Death of Virginia trooper in Richmond points to disturbing trend
Chad Dermyer, a 37-year-old veteran of the US Marine Corps, was shot in the chest and killed on Thursday when he approached a man at the Greyhound bus depot as part of a routine exercise in drug interdiction, Virginia State Police said. Two other troopers returned fire and killed the attacker. Two female bus passengers were also injured.
The attacker was identified on Friday as James Brown III of Aurora, Illinois.
"[Brown] has an extensive criminal history in the state of Illinois. He's known to the Aurora Police Department. His history including a variety of illegal gun charges, a variety of violent offenses including gun violence in his history," VSP Superintendent Colonel Steven Flaherty told reporters at a press conference Friday.
Dermyer was one of the dozen state troopers taking part in a specialized training exercise on criminal interdiction at the Greyhound bus depot in Richmond on Thursday. As part of the training, he approached Brown and engaged him in conversation. Brown responded by pulling a .40-caliber pistol and shooting the trooper in the chest.
VSP spokeswoman Corinne Geller would not comment on the apparent motive for the shooting, though Richmond’s WVIR-TV mentioned that Brown’s aunt told media outlets Brown “had a lot of anger” toward police in the past.
Dermyer is the 62nd trooper killed in the line of duty in the 84 year history of the department, according to the VSP.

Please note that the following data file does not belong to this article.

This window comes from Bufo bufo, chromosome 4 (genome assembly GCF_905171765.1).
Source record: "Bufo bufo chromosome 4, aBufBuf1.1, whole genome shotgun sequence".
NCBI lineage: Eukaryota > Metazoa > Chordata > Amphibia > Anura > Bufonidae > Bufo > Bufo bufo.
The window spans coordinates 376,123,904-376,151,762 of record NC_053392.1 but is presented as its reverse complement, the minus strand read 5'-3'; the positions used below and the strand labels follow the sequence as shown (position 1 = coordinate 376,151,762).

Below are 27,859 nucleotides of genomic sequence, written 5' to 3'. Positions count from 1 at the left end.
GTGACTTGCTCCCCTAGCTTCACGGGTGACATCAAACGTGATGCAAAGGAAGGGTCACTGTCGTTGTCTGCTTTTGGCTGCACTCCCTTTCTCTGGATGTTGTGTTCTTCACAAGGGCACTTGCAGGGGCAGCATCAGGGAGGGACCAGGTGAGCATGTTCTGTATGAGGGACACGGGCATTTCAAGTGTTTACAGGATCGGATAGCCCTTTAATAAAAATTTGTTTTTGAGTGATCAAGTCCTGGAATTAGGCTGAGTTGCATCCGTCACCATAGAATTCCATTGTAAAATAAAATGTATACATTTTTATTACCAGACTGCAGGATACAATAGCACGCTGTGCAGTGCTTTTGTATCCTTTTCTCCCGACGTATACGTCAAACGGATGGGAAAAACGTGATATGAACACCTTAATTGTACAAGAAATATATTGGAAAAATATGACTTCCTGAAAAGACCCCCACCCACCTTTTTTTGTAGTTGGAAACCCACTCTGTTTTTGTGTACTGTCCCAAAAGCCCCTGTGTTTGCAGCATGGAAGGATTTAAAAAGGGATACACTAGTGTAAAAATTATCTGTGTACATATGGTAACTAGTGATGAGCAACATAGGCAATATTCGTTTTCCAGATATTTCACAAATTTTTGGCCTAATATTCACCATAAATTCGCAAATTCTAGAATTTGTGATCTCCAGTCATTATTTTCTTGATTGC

He is also the 16th officer shot and killed in the line of duty in the US in 2016, according to the National Law Enforcement Memorial Fund, a nonprofit group that tracks police deaths. This is a 129 percent increase from the same period last year, when seven officers were shot and killed.
“Some of these attacks have been launched by Islamic extremists or sovereign citizen types with a hatred of our government; others are being carried out by mentally deranged or coldblooded criminals who see police as the enemy,” Craig W. Floyd, the group’s chief executive, said in a statement on March 18, commenting on the death of Prince George’s PD officer Jacai Colson. “In all cases, our officers are being targeted simply because of the badge that they wear and the job that they do.”
Dermyer served in the US Marine Corps for four years before entering law enforcement. Prior to joining the state police, he worked as an officer in his home town of Jackson, Michigan and in Newport News, Virginia. He is survived by his widow and two young children.
Statistics compiled by the Washington Post show that in the first three months of 2016, police across the US have killed 255 people, 10 more than in the same time period last year.